Any mention of “American Idol” in a press clip, and I generally run hard as hell for the hills. But I’m glad I stayed in my den and spun Casey James’ “Strip it Down” from one end to the other, and many times since. Because the 2010 “Idol” finalist stripped away any and all trappings and got down to business on this Tom Hambridge-produced album.
[pullquote]The first half of the album rocks like a shit-kickin’ quartet in a side street saloon.”[/pullquote]
Does Hambridge even sleep, by the way? The man’s not only nonstop, but damn near every one of his dusty, soul-rockin’ projects works like the devil. James’ album sure does, moving through a huge realm of excellent, entirely original songs, save one by Little Willie John. Most make a significant impact.
That Little Willie John song? James wraps himself all up in a subtle but powerful performance of “Need Your Love So Bad,” which serves as a perfect interlude smack dab in the middle of two different “sides.” It’s a breather, but a sweat-inducer all at once. The first half of the album rocks like a shit-kickin’ quartet in a side street saloon. “Bulletproof” even features Delbert McClinton stompin’ and raspin’ with James in typical rollicking fashion. Their voices blend perfectly, as James sings with sandpapery pipes as well, but in his case, coated in honey. The also incredibly ubiquitous Kevin McKendree rolls the piano keys with all kinds of finesse and soul here, and throughout the album.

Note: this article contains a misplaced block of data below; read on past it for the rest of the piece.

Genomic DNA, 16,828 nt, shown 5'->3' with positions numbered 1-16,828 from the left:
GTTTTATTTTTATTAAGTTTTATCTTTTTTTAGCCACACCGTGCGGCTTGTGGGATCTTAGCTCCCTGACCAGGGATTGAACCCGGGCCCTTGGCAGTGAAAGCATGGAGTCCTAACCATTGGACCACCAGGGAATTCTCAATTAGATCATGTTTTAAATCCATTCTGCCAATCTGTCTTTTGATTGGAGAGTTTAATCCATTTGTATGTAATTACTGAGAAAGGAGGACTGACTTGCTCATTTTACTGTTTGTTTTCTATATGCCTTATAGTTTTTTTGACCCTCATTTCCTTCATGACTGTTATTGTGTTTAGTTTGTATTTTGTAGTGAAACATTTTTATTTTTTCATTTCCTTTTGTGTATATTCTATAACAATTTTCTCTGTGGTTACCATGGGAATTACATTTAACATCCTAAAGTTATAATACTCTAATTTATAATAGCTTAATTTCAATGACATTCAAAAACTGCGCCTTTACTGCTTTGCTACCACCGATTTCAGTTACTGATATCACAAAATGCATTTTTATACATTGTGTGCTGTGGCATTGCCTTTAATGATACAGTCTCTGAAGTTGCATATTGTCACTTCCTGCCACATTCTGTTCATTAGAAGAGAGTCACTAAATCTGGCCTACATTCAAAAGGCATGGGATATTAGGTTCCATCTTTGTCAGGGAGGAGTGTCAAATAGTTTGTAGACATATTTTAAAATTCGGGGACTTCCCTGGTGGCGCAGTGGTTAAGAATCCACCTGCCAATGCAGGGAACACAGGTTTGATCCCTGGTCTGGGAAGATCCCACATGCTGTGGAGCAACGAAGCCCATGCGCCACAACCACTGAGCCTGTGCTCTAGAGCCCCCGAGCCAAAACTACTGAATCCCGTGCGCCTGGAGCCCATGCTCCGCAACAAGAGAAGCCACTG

James plays guitar with 22 years’ experience, but his licks, shadings, and structure within a song make it seem like he has twice the experience. With “Hard Times, Heartaches, and Scars,” James releases his inner Lou Rawls and Billy Paul, the music peppered with brass and swirling organ. It’s a smoldering hint of what’s to come on “side two,” featuring the album’s masterpiece.
“A Different Kind of Love” moves like one of the best Hall & Oates songs they kept to themselves. I also hear the inspiration of contemporary practitioners like Doyle Bramhall II, especially evident in the driving “Supernatural.” “Stupid Crazy,” toward the end, offers something entirely different — a little light country swing. Four days in Nashville resulted in one great play-it-over-and-over-again album. That it’s only James’ second offering portends great things.
- Casey James
‘Strip It Down’
Label: Casey James Music